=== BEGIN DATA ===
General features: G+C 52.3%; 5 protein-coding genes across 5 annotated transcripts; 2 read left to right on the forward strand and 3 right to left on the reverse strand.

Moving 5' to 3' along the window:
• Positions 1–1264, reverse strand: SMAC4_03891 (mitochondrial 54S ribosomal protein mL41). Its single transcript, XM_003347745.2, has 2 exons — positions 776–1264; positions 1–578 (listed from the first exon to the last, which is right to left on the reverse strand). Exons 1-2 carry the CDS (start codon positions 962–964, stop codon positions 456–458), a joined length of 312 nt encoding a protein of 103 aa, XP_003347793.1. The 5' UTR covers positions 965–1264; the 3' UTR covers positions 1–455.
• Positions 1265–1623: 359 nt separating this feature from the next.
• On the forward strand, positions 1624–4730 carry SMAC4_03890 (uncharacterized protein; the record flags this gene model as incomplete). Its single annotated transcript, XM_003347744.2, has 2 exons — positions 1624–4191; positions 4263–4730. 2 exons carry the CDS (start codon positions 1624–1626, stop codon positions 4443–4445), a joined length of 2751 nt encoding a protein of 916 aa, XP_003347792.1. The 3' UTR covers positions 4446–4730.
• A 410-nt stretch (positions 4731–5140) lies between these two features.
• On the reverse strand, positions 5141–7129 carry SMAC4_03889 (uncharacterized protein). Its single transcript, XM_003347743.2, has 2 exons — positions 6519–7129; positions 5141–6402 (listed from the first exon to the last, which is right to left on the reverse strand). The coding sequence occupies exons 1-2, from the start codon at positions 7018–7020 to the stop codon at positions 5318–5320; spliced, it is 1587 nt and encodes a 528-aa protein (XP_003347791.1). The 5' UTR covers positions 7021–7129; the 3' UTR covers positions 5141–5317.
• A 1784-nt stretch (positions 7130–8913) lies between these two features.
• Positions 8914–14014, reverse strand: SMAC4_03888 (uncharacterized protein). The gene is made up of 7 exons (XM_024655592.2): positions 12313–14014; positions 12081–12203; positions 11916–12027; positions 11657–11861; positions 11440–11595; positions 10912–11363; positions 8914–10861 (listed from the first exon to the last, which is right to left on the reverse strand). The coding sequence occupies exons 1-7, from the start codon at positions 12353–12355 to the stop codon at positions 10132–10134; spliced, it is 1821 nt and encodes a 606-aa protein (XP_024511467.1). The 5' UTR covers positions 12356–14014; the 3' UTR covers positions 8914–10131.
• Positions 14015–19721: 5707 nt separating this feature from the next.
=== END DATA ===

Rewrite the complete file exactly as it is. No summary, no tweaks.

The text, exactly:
General features: G+C 52.3%; 5 protein-coding genes across 5 annotated transcripts; 2 read left to right on the forward strand and 3 right to left on the reverse strand.

Moving 5' to 3' along the window:
• Positions 1–1264, reverse strand: SMAC4_03891 (mitochondrial 54S ribosomal protein mL41). Its single transcript, XM_003347745.2, has 2 exons — positions 776–1264; positions 1–578 (listed from the first exon to the last, which is right to left on the reverse strand). Exons 1-2 carry the CDS (start codon positions 962–964, stop codon positions 456–458), a joined length of 312 nt encoding a protein of 103 aa, XP_003347793.1. The 5' UTR covers positions 965–1264; the 3' UTR covers positions 1–455.
• Positions 1265–1623: 359 nt separating this feature from the next.
• On the forward strand, positions 1624–4730 carry SMAC4_03890 (uncharacterized protein; the record flags this gene model as incomplete). Its single annotated transcript, XM_003347744.2, has 2 exons — positions 1624–4191; positions 4263–4730. 2 exons carry the CDS (start codon positions 1624–1626, stop codon positions 4443–4445), a joined length of 2751 nt encoding a protein of 916 aa, XP_003347792.1. The 3' UTR covers positions 4446–4730.
• A 410-nt stretch (positions 4731–5140) lies between these two features.
• On the reverse strand, positions 5141–7129 carry SMAC4_03889 (uncharacterized protein). Its single transcript, XM_003347743.2, has 2 exons — positions 6519–7129; positions 5141–6402 (listed from the first exon to the last, which is right to left on the reverse strand). The coding sequence occupies exons 1-2, from the start codon at positions 7018–7020 to the stop codon at positions 5318–5320; spliced, it is 1587 nt and encodes a 528-aa protein (XP_003347791.1). The 5' UTR covers positions 7021–7129; the 3' UTR covers positions 5141–5317.
• A 1784-nt stretch (positions 7130–8913) lies between these two features.
• Positions 8914–14014, reverse strand: SMAC4_03888 (uncharacterized protein). The gene is made up of 7 exons (XM_024655592.2): positions 12313–14014; positions 12081–12203; positions 11916–12027; positions 11657–11861; positions 11440–11595; positions 10912–11363; positions 8914–10861 (listed from the first exon to the last, which is right to left on the reverse strand). The coding sequence occupies exons 1-7, from the start codon at positions 12353–12355 to the stop codon at positions 10132–10134; spliced, it is 1821 nt and encodes a 606-aa protein (XP_024511467.1). The 5' UTR covers positions 12356–14014; the 3' UTR covers positions 8914–10131.
• Positions 14015–19721: 5707 nt separating this feature from the next.